Homemade Ricotta Cheese and Ricotta Gnudi Pasta

Photograph by Steve Young-Burns

March is Milk month at Kalona SuperNatural and I’ve been asked by the folks there in Iowa to come up with recipes on occasion.   This month we’re making homemade ricotta cheese.  You will need two half gallons of organic whole milk and a pint of heavy cream to make this ricotta.  Since you will be carefully heating milk to just about 185°F you will also need your instant-read thermometer.

It’s easier than you might think, but it does take a little bit of time.  Most of it can be completed while you are grocery shopping, enjoying lunch with a friend or looking through a new cookbook.  Your results will be delicious and far better than anything you will find in a supermarket.

After making the cheese, you can use it in a variety of dishes like a Ricotta and Strawberry Tart.  There will be enough remaining to make Ricotta Gnudi (pronounced “nu-dee”).  Gnudi is a type of gnocchi made with whole milk ricotta cheese and a little bit of all-purpose flour.

I served these little pillows of heaven with a Bolognese sauce (see recipe below).  Generally, a sauce like this is very dense and hearty.  Since I was serving it with the gnudi, I lightened it by adding some homemade chicken stock.

Homemade Ricotta
Makes about 2 3/4 pounds Ricotta Cheese

1 gallon Kalona SuperNatural organic whole milk
16 ounces heavy cream
1/4 teaspoon salt (more if you want a saltier taste and if you are not going to use it for desserts)
1/3 cup plus 2 1/2 tablespoons distilled white vinegar, divided

Rinse the inside of a large non-reactive pot with cold water (this helps prevent the milk from scorching).  Add the milk and cream to the pot and place on medium heat.  Add salt and stir briefly.

Allow milk to heat up slowly, stirring occasionally.  After a few minutes, you will notice steam starting to form above the surface and tiny bubbles appearing on the milk.  You want it to reach 180-185°F, which is near scalding temperature, just before it comes to a boil.

Check the temperature with your instant read thermometer.  When it reaches the correct temperature, take the pot off the burner.

Add the vinegar and stir gently for only one minute.  You will notice curds forming immediately.

Cover with a dry clean dishtowel and allow the mixture to sit undisturbed for a couple of hours.

When the ricotta has rested for about 2 hours, take a piece of cheesecloth, dampen it and place it inside a colander.  With a slotted spoon, ladle out the curds into the prepared colander. Place the colander with ricotta curds inside a larger pan so it can drain freely.

If there is still a great deal of milk in the pot, return it to the fire and heat again to 185°F.  Take it off the heat.  Stir in an additional 2 1/2 tablespoons of vinegar and allow to sit again for another two hours.

Ladle out the additional curds into the other that is draining.  Let it drain for about two hours or even overnight, depending on how creamy or dry you want your cheese to be.

When it has drained to the desired consistency, remove it from the cheesecloth and store it in a tight sealed container.

Refrigerate until ready to use.  It will keep for up to 7 days.  Ricotta does not freeze well but any remaining that is not used can be spread on crackers for a delicious snack.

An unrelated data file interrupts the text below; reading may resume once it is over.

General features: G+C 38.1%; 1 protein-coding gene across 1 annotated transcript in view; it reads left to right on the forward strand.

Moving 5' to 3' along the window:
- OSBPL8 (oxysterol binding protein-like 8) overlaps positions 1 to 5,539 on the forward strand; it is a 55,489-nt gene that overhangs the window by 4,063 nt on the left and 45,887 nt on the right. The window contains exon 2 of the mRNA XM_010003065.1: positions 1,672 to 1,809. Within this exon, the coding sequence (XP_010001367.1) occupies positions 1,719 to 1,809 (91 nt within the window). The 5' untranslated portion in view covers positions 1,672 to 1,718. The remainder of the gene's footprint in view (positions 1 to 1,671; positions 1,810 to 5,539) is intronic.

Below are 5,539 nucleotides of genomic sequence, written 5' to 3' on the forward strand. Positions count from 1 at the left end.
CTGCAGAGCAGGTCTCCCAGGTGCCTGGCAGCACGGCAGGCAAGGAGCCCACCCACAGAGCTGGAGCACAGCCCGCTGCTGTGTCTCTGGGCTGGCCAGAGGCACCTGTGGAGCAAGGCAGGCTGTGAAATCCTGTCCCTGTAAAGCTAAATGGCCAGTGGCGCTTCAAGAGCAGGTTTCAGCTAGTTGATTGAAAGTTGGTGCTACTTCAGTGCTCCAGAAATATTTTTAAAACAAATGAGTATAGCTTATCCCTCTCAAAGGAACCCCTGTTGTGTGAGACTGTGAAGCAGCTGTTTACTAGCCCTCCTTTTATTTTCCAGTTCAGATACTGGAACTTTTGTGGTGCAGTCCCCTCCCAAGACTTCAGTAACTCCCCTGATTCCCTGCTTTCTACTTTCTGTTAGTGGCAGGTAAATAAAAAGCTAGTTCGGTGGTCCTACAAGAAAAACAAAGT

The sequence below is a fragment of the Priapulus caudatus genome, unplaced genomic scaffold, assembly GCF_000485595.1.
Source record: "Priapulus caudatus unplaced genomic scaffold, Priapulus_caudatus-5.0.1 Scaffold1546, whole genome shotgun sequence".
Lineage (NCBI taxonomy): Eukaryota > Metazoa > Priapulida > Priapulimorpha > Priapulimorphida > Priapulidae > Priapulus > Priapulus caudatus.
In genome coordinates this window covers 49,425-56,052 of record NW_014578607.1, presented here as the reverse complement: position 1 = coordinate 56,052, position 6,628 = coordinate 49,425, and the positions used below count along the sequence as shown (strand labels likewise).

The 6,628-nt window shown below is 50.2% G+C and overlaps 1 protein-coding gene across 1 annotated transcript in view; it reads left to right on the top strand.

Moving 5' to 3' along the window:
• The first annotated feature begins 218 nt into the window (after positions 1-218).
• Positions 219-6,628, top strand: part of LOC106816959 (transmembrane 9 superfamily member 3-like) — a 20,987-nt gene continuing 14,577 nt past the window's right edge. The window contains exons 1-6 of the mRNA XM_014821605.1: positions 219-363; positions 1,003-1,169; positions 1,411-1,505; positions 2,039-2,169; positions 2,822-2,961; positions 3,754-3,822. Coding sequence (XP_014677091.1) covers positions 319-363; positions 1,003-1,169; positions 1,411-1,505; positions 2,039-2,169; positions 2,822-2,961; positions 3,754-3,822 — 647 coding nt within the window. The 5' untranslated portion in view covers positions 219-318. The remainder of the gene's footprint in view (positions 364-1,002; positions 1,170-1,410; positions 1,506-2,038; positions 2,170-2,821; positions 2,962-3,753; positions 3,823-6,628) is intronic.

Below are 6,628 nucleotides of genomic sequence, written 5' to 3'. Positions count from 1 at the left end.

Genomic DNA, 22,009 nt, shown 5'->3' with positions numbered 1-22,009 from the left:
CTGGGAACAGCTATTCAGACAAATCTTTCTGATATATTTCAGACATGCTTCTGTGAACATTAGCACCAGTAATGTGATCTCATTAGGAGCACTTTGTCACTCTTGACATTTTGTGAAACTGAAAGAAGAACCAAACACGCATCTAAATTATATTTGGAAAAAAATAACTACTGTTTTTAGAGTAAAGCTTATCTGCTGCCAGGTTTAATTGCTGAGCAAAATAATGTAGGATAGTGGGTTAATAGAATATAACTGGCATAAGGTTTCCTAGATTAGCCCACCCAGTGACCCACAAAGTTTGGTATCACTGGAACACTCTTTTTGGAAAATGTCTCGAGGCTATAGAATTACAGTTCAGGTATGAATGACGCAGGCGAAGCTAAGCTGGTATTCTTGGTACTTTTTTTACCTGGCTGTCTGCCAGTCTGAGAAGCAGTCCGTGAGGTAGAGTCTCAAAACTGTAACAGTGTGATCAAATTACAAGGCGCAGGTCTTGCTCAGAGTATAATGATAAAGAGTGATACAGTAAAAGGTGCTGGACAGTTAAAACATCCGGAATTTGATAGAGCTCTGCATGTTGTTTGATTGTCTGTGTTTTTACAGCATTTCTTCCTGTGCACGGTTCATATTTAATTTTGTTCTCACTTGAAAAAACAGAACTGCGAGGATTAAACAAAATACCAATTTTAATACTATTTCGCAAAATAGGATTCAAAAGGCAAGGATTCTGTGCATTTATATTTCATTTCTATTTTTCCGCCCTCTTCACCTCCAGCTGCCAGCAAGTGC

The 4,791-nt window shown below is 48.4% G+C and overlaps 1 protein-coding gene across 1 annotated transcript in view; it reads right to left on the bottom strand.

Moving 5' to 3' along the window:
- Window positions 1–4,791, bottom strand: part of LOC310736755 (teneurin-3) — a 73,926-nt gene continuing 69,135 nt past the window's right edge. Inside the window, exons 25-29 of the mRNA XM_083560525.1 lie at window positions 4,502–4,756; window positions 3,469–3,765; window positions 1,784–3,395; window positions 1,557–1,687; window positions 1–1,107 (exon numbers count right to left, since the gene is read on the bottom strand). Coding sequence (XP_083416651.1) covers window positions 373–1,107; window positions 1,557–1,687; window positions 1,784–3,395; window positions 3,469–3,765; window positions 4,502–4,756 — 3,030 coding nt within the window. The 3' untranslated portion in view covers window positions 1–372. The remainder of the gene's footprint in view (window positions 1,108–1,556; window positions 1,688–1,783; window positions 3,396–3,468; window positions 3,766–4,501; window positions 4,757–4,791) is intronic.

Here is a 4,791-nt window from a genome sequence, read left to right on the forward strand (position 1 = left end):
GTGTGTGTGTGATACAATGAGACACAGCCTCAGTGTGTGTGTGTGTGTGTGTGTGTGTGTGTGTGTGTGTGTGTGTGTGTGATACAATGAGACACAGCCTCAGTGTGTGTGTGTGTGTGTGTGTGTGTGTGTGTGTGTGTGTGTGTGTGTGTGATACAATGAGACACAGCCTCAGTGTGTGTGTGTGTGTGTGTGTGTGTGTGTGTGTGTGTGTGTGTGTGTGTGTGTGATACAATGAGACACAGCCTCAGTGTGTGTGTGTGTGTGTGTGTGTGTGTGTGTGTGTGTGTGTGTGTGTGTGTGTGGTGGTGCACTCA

Ricotta Gnudi

15 ounces whole cow’s-milk ricotta cheese
1/4 cup (1 ounce) freshly grated Parmigiano-Reggiano cheese, plus more for serving
1 large egg, lightly beaten
1 1/2 teaspoons (1/2 ounce) unsalted butter, melted
1/4 teaspoon kosher salt
1/8 teaspoon freshly ground white pepper
1/4 teaspoon freshly grated nutmeg
1 cup (4 ½ ounces) unbleached all-purpose flour

In a large bowl, combine the ricotta, 1/4 cup Parmigiano, egg, butter, salt, pepper, and nutmeg.  Sprinkle 3/4 cup of the flour over the ricotta mixture and fold it in.

Dust the dough lightly with half of the remaining flour and shape into a log about 2 inches thick.  Using the remaining flour, lightly dust work surface, roll the dough out to a rope about 1-inch thick.

Using a bench knife or dull butter knife, cut it into 1-inch pieces.  Transfer to a baking sheet lined with a non-stick baking mat or parchment paper.

In a large pot of boiling salted water, boil the gnudi until tender and cooked through, about 6 minutes; drain.

Spoon the gnudi and sauce into bowls.   Sprinkle with cheese and serve.

Bolognese Sauce

2 ounces diced pancetta, finely chopped
1 medium yellow onion, finely chopped
2 stalks celery, finely chopped
3 medium carrots, finely chopped
3 tablespoons butter, unsalted
1/3 pound ground beef
1/3 pound ground pork
1/3 pound ground veal
3 cloves garlic, minced
1/8 teaspoon ground cinnamon
¼ teaspoon chili flakes
1 teaspoon freshly ground black pepper
8 cups peeled and chopped tomatoes
1/2 teaspoon sea salt
2 cups chicken stock, preferably homemade

To make a soffritto, heat butter in a sauté pan.  Add pancetta, onion, celery, and carrot and cook over medium heat until onion turn pale gold.

Add the beef, pork, and veal to the soffritto, and increase the heat to high; cook until browned. Add the garlic and sauté with the cinnamon and pepper.

Stir in tomatoes, bring to a simmer and reduce the heat to medium. Cook over medium heat for 15 minutes.  If you are using whole canned tomatoes, break them up as you add them to the sauce.

Season with sea salt.  Turn down the heat and simmer for 1 to 1 ½ hours stirring at least every 20 minutes.

If the sauce gets too dry and starts sticking to the pan add 1/4 cup of stock and scrape up any browned bits from the bottom of the pan.

Add remaining stock for a more broth-like consistency.

This entry was posted in General Blog, Main Courses, Recipes. Bookmark the permalink. Post a comment or leave a trackback: Trackback URL.

Post a Comment

Your email is never published nor shared. Required fields are marked *